Kansas Putting Faith in Manning
Whether he likes it or not, Danny Manning is the big name in the Big Eight this year.
With Wayman Tisdale of Oklahoma having moved on to the NBA, Manning’s place at the Unversity of Kansas becomes all the more important.
Such attention is not unfamiliar to Manning, the most recruited high school player in the nation a year ago. He grimaces at the prospect of another spotlight on him.
“I am not the George Brett of Kansas basketball,” Manning said in reference to the the All-Star third baseman of the champion Kansas City Royals. “Nobody carries this team. In fact, last year I tended to sit back and watch instead of trying to do things myself.”
Manning, 6-foot-11, has a clear idea of his role under Coach Larry Brown.
“Setting screens one night, scoring another, rebounding the next -- I do whatever needs to be done,” he said. “I’m the balancer on our team. I complement everybody else.”
Said Brown: “We want him to be the best in everything -- not just the best rebounder or defender. And he wants is to be the best. This year, I don’t think he’s under the pressure he was under with all the fanfare (coming out of high school), so things should be easier on him.”
Manning said he recognizes his deficiencies of last year.
“I just felt like I had to gamble,” he said. “I’d go for a steal and leave my teammates in a bad position. I led the team in fouls ... I have so much more to learn.”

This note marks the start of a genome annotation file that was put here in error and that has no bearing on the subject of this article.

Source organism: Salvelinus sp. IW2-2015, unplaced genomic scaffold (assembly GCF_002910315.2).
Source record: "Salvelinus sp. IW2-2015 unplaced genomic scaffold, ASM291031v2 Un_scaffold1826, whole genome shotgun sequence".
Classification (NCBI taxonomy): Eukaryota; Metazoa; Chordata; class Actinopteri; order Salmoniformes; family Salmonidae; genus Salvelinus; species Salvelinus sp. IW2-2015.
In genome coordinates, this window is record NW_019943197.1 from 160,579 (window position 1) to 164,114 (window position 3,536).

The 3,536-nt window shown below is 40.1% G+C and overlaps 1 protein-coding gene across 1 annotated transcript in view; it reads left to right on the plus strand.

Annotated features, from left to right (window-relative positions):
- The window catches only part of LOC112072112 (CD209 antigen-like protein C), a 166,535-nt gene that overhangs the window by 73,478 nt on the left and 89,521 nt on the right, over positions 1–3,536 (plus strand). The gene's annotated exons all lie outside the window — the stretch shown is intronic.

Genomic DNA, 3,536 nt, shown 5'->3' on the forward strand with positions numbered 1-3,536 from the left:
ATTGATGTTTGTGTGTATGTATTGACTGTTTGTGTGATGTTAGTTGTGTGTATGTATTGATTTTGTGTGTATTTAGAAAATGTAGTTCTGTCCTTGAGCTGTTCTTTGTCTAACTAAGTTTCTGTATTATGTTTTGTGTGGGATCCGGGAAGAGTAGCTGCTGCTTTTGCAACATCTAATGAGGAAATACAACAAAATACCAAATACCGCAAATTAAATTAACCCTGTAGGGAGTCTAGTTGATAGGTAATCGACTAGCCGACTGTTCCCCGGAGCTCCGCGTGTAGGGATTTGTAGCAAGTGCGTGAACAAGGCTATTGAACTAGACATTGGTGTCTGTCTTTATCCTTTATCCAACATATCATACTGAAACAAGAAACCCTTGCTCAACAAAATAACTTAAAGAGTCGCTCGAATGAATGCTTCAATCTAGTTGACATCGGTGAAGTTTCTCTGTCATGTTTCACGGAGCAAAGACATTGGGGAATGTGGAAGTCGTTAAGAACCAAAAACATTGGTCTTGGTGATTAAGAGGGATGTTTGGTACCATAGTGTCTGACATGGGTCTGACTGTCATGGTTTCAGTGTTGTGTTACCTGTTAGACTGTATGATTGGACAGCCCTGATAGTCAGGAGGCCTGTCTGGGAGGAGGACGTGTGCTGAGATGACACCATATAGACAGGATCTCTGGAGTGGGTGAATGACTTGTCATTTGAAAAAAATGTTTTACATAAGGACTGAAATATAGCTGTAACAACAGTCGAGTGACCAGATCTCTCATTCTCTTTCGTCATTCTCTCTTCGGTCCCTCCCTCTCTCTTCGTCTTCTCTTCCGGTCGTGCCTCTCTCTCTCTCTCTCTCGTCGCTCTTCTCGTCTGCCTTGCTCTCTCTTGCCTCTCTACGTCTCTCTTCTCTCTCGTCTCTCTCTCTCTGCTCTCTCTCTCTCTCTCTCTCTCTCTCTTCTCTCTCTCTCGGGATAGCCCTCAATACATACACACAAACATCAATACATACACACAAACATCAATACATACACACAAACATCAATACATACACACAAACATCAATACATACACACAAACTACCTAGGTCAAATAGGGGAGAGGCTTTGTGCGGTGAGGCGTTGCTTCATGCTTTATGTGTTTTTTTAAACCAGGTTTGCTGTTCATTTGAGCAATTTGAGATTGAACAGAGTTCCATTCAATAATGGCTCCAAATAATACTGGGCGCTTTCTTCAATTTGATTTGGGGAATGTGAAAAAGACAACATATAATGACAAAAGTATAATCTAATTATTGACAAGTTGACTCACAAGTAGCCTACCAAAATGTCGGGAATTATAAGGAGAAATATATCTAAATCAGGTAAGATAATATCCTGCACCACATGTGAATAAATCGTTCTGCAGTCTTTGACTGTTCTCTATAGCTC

“Sometimes he’d gamble and try for the great play, but that’s because he sees the court so well,” Brown said. “This year, he’s more confident. He’s already made unbelievable improvement. Shoot, I was thrilled with what he did last year.”
Manning led the Jayhawks in rebounding and steals. He also finished second in scoring and assists as the Jayhawks went 26-8 and played in the NCAA Tournament.
Last summer at the National Sports Festival, Manning starred for Brown on the gold-medal winning North team. This winter, Manning and Kansas will vie for the Big Eight championship before an already soldout Allen Field House, where the Jayhawks have won 16 consecutive games.
“I want teams to say ‘Oh my God -- we’ve got to play Kansas,”’ Manning said. “And I want to intimidate and make my presence felt. I want to catch the ball, post up and make some strong moves inside.”
Manning lifted weights three times a week this summer. Though his weight is up only 10 pounds to 215, Manning said his strength, stamina and quickness have improved dramatically.
“I’ve got a lot more confidence in myself and a better feeling for the game,” he said. “A lot of people said I wouldn’t be able to rebound in college. It did hurt me last year, not being able to push inside. I don’t see myself as a great rebounder or defensive player. I just hold my own right now.”
Manning takes his greatest pride from the least conspicuous aspect of his game.
“I get a better feeling when I make a good pass because it’s one of the best phases of our game,” he said. “I have a sister four years younger. My parents taught me to be unselfish with her and it carries over to the basketball court.”
Selfishness has been less of a problem for the Jayhawks this year.
“We had a tendency to go our separate ways instead of coming together last year,” Manning said. “But as we get to know each other better, we’ll make sacrifices. Working together, we have the potential to be a Final Four team.”
By March, Manning may have had the chance to fulfill a dream he’s been having these nights.
“There’s one second on the clock, we’re down by a point and I’m at the line shooting one-and-one,” he said. “That’s one case when I do want the basketball for myself.”